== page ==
October 24, 2008
Asian and European leaders are preparing to call on the International Monetary Fund to help countries that have been the hardest hit by the global financial meltdown.
The IMF and other institutions should help stabilize the financial crisis, according to the draft of a statement that is expected to be issued at the end of the Europe-Asia Meeting that opened in Beijing on Friday.
The two-day gathering of representatives of 43 countries is trying to build consensus among the participating nations ahead of a Nov. 15 summit in Washington that will discuss the global financial crisis.
“Leaders agreed that the IMF should play a critical role in assisting countries seriously affected by the crisis, upon their request,” according to the draft statement, which was obtained by the Associated Press.
The IMF, along with other international financial institutions, should act now to help stabilize struggling banks and plunging share prices, said the draft.
The statement goes on to say leaders have agreed to “undertake effective and comprehensive reform of the international monetary and financial systems” and to quickly implement appropriate initiatives.
Package being worked on
The statement would be among the strongest calls yet for a leading role in the crisis for the Washington-based IMF.
Iceland reached agreement with the International Monetary Fund on Friday for a two-year, $2 billion loan as part of an aid package to assist the Nordic country.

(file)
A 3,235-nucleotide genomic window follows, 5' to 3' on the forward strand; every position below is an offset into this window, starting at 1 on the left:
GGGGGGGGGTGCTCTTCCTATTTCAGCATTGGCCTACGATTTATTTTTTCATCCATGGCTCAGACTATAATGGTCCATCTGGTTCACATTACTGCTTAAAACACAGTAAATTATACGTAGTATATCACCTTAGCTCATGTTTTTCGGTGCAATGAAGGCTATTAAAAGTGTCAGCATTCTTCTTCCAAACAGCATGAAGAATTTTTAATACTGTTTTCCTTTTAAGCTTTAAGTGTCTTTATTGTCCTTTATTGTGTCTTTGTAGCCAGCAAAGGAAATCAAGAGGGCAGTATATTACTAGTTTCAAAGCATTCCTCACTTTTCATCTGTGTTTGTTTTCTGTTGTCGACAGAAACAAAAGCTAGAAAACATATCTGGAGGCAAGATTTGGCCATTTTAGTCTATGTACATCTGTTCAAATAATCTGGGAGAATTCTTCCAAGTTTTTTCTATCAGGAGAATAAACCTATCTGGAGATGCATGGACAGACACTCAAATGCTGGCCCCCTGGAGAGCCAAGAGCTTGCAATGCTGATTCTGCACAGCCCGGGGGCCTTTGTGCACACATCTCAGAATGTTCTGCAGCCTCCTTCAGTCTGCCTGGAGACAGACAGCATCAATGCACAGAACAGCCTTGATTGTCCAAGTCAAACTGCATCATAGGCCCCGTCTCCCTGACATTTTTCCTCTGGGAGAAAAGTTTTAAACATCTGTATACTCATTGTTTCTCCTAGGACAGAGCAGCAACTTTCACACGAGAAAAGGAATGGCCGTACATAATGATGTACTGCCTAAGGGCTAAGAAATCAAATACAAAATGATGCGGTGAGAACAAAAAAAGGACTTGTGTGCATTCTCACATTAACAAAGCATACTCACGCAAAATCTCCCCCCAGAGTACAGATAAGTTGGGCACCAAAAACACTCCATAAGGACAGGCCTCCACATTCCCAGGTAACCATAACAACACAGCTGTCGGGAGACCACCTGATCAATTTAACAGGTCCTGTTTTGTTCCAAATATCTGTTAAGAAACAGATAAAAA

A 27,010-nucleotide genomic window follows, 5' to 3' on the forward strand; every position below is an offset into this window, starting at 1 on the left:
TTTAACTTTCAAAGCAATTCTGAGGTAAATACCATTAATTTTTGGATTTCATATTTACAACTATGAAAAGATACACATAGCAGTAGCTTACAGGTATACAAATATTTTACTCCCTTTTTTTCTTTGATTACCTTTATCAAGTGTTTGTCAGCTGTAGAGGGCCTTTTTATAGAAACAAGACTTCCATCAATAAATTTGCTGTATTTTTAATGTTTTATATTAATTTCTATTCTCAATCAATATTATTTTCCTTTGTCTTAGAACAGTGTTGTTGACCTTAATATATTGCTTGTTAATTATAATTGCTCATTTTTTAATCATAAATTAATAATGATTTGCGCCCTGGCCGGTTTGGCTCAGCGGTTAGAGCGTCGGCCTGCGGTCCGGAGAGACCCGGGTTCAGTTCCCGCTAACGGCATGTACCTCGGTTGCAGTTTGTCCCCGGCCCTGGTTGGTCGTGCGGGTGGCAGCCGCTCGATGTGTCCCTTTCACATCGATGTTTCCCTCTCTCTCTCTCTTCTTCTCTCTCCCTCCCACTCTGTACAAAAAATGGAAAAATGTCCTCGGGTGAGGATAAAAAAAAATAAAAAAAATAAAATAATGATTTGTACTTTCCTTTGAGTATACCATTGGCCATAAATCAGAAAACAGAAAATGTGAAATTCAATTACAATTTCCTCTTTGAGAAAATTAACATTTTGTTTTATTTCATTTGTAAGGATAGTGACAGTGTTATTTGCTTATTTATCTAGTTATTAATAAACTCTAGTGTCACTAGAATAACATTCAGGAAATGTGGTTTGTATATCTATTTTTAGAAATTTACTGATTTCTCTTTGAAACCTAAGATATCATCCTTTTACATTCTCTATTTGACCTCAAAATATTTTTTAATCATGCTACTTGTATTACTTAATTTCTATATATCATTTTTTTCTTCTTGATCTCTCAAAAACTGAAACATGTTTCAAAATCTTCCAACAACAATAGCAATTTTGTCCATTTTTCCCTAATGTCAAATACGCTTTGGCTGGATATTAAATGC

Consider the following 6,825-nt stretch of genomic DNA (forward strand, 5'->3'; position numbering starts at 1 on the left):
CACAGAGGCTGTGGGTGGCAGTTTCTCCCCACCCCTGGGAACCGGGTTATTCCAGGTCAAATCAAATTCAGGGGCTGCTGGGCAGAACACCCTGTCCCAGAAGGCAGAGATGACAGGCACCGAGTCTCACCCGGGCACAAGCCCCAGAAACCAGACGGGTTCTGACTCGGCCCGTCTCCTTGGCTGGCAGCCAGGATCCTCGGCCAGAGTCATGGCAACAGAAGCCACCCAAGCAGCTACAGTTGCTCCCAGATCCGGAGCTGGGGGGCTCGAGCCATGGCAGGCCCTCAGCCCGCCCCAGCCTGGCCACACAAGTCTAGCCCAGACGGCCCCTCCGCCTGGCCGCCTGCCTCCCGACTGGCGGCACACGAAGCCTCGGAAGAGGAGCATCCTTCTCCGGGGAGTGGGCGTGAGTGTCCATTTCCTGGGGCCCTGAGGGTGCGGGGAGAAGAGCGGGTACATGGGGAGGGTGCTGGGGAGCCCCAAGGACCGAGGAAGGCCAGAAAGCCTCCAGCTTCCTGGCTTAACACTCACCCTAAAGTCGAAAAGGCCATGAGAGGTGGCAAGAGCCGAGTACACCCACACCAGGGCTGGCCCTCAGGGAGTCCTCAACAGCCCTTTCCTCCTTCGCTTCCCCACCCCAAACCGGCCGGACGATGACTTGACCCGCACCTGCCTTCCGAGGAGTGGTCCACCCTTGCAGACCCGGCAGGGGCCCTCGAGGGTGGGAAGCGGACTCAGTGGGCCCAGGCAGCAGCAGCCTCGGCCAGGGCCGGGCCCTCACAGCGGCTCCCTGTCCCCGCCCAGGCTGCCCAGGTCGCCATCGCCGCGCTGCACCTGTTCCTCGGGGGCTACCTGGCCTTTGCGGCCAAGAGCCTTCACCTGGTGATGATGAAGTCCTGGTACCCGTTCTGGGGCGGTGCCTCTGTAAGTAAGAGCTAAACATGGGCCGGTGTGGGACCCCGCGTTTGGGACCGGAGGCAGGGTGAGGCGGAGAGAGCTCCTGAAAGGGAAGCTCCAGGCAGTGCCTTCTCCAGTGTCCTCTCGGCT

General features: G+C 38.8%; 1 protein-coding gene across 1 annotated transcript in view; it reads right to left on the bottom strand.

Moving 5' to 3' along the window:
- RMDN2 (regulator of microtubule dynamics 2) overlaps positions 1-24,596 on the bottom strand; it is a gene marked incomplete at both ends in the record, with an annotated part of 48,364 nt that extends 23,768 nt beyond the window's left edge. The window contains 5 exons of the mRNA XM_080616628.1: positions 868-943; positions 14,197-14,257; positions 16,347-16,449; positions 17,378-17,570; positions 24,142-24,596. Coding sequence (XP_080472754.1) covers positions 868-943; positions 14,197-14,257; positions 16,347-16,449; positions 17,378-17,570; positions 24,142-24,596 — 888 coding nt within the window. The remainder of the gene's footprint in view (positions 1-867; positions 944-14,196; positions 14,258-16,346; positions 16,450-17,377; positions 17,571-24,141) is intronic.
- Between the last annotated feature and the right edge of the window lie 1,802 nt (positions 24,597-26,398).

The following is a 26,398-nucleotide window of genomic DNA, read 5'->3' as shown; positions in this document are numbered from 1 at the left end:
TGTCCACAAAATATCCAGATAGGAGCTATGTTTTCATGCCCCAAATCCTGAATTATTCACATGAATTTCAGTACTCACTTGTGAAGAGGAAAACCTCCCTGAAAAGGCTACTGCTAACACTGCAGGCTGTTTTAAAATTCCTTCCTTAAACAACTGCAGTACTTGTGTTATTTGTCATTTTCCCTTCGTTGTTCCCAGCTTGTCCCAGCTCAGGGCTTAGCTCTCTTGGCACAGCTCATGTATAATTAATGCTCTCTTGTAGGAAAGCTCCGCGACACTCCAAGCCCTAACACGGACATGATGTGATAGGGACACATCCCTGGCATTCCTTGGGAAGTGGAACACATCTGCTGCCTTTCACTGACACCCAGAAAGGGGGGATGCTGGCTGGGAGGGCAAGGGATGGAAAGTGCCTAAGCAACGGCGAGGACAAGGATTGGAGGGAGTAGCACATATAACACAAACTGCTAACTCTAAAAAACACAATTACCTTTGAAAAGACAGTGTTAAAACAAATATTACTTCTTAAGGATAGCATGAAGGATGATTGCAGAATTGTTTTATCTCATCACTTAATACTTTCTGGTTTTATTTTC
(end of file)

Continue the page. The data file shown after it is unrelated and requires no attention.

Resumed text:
Hungary, Ukraine and Pakistan have also turned to the IMF for help as the global financial meltdown continues.
The International Monetary Fund is already working on a package that will allow certain emerging economies exchange their currencies for U.S. dollars to ease short-term credit strains, officials familiar with the plans told Reuters. The plan is expected to be approved by November.
The officials, however, have denied speculation that the IMF is preparing a $1 trillion bailout facility for emerging markets.
Meanwhile, the European leaders are pushing China, the world’s fastest-growing major economy, to play its part in mitigating the financial crisis and to seize on the opportunity to help shape global reforms.
Sarkozy calls for united Asia-Europe front
In remarks at the meeting’s opening ceremony, French President Nicolas Sarkozy called for a united Asia-Europe front at the Nov. 15 meeting in Washington.
“Europe is going to act in a united way, and we will submit proposals that we have developed together,” Sarkozy said. “Europe would like Asia to support our efforts and would like to make sure that on the 15th of November we can face the world together and say that the causes of this unprecedented crisis will never be able to happen again.”
Chinese President Hu Jintao told the meeting the current financial crisis has badly dented China’s economy.
“The global financial crisis has noticeably increased the uncertainties and factors for instability in China’s economic development,” Hu said in remarks at the opening of the seventh biennial Asia-Europe Meeting.
China will work with the international community “to the best of its ability” to revive stability “with a sense of responsibility,” Hu said.
German Chancellor Angela Merkel told reporters after speaking to Hu independently that she feels China will make its contribution to dealing with the crisis.
“There was large agreement that such answers must be found internationally,” Merkel said.
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